Unwrapping the New Circular Economy Package

The European Commission is driving the transition to a stronger and more circular economy by ensuring resources are used in a more sustainable way. On 2 December 2015, the Commission adopted a new Circular Economy Package which, according to the Commission, will help European businesses and consumers adopt more sustainable practices.

In December 2014, the Commission withdrew proposals for waste reductions targets on the grounds that the approach was not ambitious or comprehensive enough to “close the loop” on the circular economy. One year on, the targets are still not as ambitious as many had hoped, however the new Circular Economy Package provides a comprehensive approach that addresses the entire product cycle. The package consists of an EU action plan for the circular economy, which comprises of a timetable and the adoption of a number of legislative proposals, including proposed directives on waste, packaging waste, landfill, and electrical and electronic waste.

Businesses set to benefit from a circular economy

The European Commission projects that a circular economy will bring savings of €600 billion for EU businesses (equivalent to 8 percent of annual turnover), create 580 thousand jobs and reduce EU annual greenhouse gas emissions by 2-4 percent. For example, the cost of remanufacturing mobile phones could be halved if they were easier to dismantle, and a shift from recycling to refurbishing light commercial vehicles could save €6.4 billion in material inputs and €140 million in energy costs per year, as well as reducing greenhouse gas emissions by 6.3 million tonnes.

The circular economy aims to reduce waste and protect the environment, and it is hoped that there will be a transition towards a market where resources are fully exploited to make use of all their economic value. The proposals will extend product lifecycles by extracting the maximum value and use from raw materials, products and waste through greater recycling and re-use, and by enabling energy savings and greenhouse gas emission reductions. This will in turn generate new economic and employment opportunities. Businesses will be able to make the best possible use of resources and reduce dependency on raw materials, and this, along with product innovation, will help boost global competitiveness.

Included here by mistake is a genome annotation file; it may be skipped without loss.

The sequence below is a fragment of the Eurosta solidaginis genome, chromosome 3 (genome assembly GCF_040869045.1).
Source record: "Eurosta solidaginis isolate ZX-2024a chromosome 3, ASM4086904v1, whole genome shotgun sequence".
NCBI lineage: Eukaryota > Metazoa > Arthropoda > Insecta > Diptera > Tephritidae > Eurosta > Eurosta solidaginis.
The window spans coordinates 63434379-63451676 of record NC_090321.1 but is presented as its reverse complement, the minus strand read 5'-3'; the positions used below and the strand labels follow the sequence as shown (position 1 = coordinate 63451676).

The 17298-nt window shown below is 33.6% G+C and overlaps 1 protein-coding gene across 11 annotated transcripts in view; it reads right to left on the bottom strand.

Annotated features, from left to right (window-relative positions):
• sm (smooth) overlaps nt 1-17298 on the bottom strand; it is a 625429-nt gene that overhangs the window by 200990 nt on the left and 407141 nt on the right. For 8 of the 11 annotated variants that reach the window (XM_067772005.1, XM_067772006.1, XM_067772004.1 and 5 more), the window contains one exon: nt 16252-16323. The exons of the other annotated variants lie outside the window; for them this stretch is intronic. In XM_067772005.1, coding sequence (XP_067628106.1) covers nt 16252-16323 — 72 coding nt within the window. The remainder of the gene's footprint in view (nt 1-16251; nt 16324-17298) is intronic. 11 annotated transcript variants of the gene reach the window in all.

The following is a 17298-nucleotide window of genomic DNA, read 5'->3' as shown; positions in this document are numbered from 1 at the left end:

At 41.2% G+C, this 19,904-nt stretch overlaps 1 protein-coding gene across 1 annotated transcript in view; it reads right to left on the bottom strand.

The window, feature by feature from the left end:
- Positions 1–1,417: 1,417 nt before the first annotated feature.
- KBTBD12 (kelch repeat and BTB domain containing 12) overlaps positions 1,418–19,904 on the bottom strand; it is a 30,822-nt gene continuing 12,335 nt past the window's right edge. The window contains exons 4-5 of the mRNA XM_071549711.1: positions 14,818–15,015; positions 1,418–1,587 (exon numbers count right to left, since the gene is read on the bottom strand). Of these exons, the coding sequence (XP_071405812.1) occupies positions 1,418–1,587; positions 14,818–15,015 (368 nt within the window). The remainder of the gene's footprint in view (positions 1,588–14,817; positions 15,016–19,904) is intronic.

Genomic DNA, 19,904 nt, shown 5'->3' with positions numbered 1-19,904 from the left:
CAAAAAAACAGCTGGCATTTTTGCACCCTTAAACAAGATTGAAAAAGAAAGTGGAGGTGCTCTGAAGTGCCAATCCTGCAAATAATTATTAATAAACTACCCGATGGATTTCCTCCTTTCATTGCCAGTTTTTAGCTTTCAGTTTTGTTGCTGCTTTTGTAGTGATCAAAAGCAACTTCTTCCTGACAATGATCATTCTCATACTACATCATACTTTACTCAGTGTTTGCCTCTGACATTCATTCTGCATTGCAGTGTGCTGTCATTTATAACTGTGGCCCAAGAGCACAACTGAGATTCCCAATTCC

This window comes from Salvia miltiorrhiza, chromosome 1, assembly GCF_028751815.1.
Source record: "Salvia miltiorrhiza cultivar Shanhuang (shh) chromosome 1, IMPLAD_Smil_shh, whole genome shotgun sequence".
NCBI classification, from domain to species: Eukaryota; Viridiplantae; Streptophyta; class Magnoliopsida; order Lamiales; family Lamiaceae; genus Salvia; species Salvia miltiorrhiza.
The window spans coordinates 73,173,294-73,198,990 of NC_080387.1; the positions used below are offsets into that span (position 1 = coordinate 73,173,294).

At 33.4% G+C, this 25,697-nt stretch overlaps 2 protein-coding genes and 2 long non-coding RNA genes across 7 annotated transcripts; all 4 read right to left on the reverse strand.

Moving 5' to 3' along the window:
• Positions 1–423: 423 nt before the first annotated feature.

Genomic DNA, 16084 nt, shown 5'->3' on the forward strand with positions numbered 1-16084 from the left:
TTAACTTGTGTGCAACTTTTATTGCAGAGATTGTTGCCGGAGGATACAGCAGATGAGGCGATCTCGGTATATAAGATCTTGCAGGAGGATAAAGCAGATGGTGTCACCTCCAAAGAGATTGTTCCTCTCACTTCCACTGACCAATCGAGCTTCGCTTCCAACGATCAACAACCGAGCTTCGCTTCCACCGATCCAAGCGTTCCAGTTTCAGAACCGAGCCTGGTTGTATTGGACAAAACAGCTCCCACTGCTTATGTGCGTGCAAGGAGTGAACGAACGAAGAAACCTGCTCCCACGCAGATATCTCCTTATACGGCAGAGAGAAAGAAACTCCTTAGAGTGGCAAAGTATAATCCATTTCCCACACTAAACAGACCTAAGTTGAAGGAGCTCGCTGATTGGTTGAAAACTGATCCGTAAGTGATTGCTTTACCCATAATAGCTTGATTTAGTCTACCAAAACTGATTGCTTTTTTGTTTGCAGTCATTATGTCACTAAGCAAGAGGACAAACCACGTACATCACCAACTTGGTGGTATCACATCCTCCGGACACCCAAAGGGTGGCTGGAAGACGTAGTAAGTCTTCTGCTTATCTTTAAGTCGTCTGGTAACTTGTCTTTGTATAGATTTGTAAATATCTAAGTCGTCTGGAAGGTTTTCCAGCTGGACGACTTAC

Closing the loop

The circular economy package proposes:

  • Actions to reduce food waste, including a common measurement methodology, improved date marking and tools to meet the global Sustainable Development Goal (SDG) to halve food waste by 2030.
  • The development of quality standards for secondary raw materials to increase the confidence of operators.
  • Measures in the Ecodesign working plan for 2015-2017 to promote reparability, durability and recyclability of products, in addition to energy efficiency.
  • Revised regulation on fertilisers to facilitate the recognition of organic and waste-based fertilisers and support the role of bio-nutrients.
  • A strategy on plastics that addresses recyclability, biodegradability, hazardous substances and the SDG target for significantly reducing marine litter.
  • Actions on water re-use, including a legislative proposal on minimum requirements for the re-use of wastewater.

The circular economy package also sets our specific proposals for waste management, which include:

  • A common EU target for recycling 65 percent of municipal waste and 75 percent of packaging waste by 2030.
  • A binding landfill target to reduce landfill to a maximum of 10 percent of all waste by 2030 and a ban on landfilling separately collected waste.
  • The promotion of economic instruments to discourage landfilling.
  • Simplified definitions and harmonised calculation methods for recycling rates.
  • Measures to promote re-use and stimulate industrial symbiosis by turning one industry’s by-product into another industry’s raw material.
  • Economic incentives for producers to put greener products on the market and support recovery and recycling schemes.

What are the next steps?

The Commission is now calling on the European Parliament and Council to prioritise adoption and implement its legislative proposals. Environment ministers are scheduled to discuss the circular economy action plan and legislative waste targets on 4 March and are expected to finalise their position by 20 June.

Industry and agriculture ministers will also be involved in negotiating aspects of the circular economy package, with industry ministers scheduled to discuss the proposals with the Commission on 29 February and the Fertilisers Regulation on 26 May, and agriculture ministers scheduled to adopt a joint position on food waste  by 28 June.

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